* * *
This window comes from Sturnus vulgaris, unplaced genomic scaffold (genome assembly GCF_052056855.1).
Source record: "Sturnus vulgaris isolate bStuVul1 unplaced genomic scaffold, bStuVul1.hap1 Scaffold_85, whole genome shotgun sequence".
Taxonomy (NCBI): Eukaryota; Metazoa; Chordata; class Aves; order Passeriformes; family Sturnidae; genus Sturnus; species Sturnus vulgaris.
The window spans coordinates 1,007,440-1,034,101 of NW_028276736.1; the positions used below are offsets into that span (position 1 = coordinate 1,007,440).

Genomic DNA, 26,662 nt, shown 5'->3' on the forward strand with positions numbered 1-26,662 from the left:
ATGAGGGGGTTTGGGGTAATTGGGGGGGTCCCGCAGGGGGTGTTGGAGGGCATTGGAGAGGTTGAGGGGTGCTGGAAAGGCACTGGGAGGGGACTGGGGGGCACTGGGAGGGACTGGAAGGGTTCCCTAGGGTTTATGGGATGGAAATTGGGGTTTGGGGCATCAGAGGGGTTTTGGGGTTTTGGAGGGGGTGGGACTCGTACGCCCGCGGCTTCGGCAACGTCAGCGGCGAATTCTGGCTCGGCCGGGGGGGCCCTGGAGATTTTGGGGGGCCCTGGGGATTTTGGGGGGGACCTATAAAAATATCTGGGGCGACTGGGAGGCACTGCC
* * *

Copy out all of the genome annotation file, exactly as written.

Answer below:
This window comes from Sturnus vulgaris, unplaced genomic scaffold (genome assembly GCF_052056855.1).
Source record: "Sturnus vulgaris isolate bStuVul1 unplaced genomic scaffold, bStuVul1.hap1 Scaffold_85, whole genome shotgun sequence".
Taxonomy (NCBI): Eukaryota; Metazoa; Chordata; class Aves; order Passeriformes; family Sturnidae; genus Sturnus; species Sturnus vulgaris.
The window spans coordinates 1,007,440-1,034,101 of NW_028276736.1; the positions used below are offsets into that span (position 1 = coordinate 1,007,440).

Genomic DNA, 26,662 nt, shown 5'->3' on the forward strand with positions numbered 1-26,662 from the left:
ATGAGGGGGTTTGGGGTAATTGGGGGGGTCCCGCAGGGGGTGTTGGAGGGCATTGGAGAGGTTGAGGGGTGCTGGAAAGGCACTGGGAGGGGACTGGGGGGCACTGGGAGGGACTGGAAGGGTTCCCTAGGGTTTATGGGATGGAAATTGGGGTTTGGGGCATCAGAGGGGTTTTGGGGTTTTGGAGGGGGTGGGACTCGTACGCCCGCGGCTTCGGCAACGTCAGCGGCGAATTCTGGCTCGGCCGGGGGGGCCCTGGAGATTTTGGGGGGCCCTGGGGATTTTGGGGGGGACCTATAAAAATATCTGGGGCGACTGGGAGGCACTGCC